Misadventures of a 20-Something Mom: 2017   

Friday, January 13, 2017

Don't Buy What They're Selling: Parenting in the Age of Excess

     
After half a decade in the parenting trenches, I've come to a difficult realization: I just might be going about this all wrong. For someone who has essentially dedicated every waking moment to raising their children, this is a particularly difficult pill to swallow.

Whether it stems solely from biology or is impacted by society as well, we seem innately programmed to want the best for our kids. To want even better for them than we had ourselves. And for the past 5.5 years, that's what I thought I had been giving them. 

As a pregnant first time-mom, this meant purchasing every baby gizmo and gadget, brand spanking new, for our pending arrival. There was no play yard too pricey and no crib too costly. We wanted only the best for our babe. 

Then, after he made his debut, "wanting the best" for him morphed into Pinterest-worthy first birthday parties with custom cookies, themed fare, and a decorative gumball wreath that I (true story) spent around seven hours hot gluing together. 

As our family grew, our determination to provide the best for them did as well. Over-the-top Christmases that left our chubby toddlers nearly shoulder deep in wrapping paper were commonplace as was standing in line for hours in an effort to snag the latest hard to score, "must-have" toy of the season. 

While I've known for some time now that "stuff" was not the key to achieving my own happiness, I missed that memo when it came to my kids. For some reason, I bought into the idea that they needed stuff to be happy and I was hell bent on providing it. Between my own misguided attempts at creating a happy childhood for my boys, and the perpetual bombardment of advertisements targeting them, a seemingly unquenchable thirst for things has been instilled in my kids. 

This is not the life I want for my children.

This life of complete and utter excess...chock full of poorly made toys that either break instantaneously or quickly become an afterthought strewn about the playroom floor. A few years down the road, I'm sure the cost of making my children "happy" will likely increase exponentially. Their wish lists will simply upgrade from cheap, plastic toys to brand name clothes, tech, and expensive after school extracurriculars. That'll all add up quickly...but to what end?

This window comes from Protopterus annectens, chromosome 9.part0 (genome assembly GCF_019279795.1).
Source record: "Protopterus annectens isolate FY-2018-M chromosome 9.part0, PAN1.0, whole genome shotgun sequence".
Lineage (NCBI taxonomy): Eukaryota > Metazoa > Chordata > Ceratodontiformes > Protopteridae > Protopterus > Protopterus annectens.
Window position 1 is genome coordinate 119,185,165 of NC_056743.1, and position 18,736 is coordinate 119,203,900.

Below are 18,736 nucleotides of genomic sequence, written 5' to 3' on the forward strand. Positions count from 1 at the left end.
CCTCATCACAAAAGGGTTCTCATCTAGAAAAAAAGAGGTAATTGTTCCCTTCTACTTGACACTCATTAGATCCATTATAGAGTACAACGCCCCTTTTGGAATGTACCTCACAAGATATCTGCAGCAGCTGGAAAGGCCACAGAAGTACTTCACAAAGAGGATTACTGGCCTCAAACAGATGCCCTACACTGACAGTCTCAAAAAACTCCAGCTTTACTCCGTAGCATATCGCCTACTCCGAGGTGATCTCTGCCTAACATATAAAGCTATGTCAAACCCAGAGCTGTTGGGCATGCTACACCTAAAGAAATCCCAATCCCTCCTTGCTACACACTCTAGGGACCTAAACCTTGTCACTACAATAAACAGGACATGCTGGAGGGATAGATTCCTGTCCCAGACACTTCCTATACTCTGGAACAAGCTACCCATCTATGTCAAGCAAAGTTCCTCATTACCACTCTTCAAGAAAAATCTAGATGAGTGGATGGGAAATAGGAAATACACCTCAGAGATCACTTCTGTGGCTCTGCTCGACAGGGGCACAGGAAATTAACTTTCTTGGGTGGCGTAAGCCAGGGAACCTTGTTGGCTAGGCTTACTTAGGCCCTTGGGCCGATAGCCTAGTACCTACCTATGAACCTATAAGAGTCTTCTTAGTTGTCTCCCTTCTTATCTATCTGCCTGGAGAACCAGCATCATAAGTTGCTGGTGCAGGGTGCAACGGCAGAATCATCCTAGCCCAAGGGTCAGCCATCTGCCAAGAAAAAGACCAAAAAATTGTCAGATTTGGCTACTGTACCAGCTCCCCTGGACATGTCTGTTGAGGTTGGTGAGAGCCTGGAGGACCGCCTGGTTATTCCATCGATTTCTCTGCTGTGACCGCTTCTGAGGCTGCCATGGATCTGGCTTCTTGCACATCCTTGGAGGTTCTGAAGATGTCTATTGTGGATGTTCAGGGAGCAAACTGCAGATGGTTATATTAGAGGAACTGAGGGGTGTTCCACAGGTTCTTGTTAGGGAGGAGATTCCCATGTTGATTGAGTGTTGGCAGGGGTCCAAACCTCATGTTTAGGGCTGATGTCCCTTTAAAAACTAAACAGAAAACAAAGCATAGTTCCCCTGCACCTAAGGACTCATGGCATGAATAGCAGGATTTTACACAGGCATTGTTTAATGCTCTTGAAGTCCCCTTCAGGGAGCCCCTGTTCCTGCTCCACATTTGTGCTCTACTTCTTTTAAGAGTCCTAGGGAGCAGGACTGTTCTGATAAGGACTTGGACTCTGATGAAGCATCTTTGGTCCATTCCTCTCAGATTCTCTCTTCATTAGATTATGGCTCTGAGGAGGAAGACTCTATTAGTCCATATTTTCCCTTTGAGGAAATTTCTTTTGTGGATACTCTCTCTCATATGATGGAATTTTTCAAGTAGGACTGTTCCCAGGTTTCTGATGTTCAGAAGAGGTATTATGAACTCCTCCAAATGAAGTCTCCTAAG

As their parent, this is not what I want to give them

Instead, I want to save up that money that would have been wasted on accumulating stuff and give them something truly priceless. Perhaps, their first glimpse of a 1,000 year old painted Italian ceiling, that stirs up feelings inside them that they didn't know existed. Or the chance to skip rocks off of glistening coastal waters, that remind them of just how small they are in this big world.   

The opportunity to meet new people, and potentially make new friends. To immerse themselves in other cultures and courageously venture out of their comfort zones and into uncharted territories. 
To completely dismantle their parochial points of view and truly show them the world. 

In the life I want to give them, I would give my kids my undivided attention. As opposed to my half-hearted attempts to spend meaningful time together, while I scurry about the house, in a futile effort to clean up all the stuff we've accrued. I want to give them the (largely exaggerated) stories of our childhoods; as recounted on the laps of their grandparents. I want to give them time spent together as a family; making memories that are so amazing that they become forever etched into the fabric of their tiny minds.

In lieu of things, I want to give them so much more. I want to provide them with the real keys to lifelong happiness...none of which can be bought in a store. 

Monday, January 9, 2017

The Work Within These Walls


1700 square feet.

3 bedrooms. 2 baths. 

A dining room that somehow evolved into a playroom somewhere along the line..and a living room that now works double duty as a family space and the place that meals are served.

1700 square feet. 
That's where I've spent the majority of my days these past 5.5 years.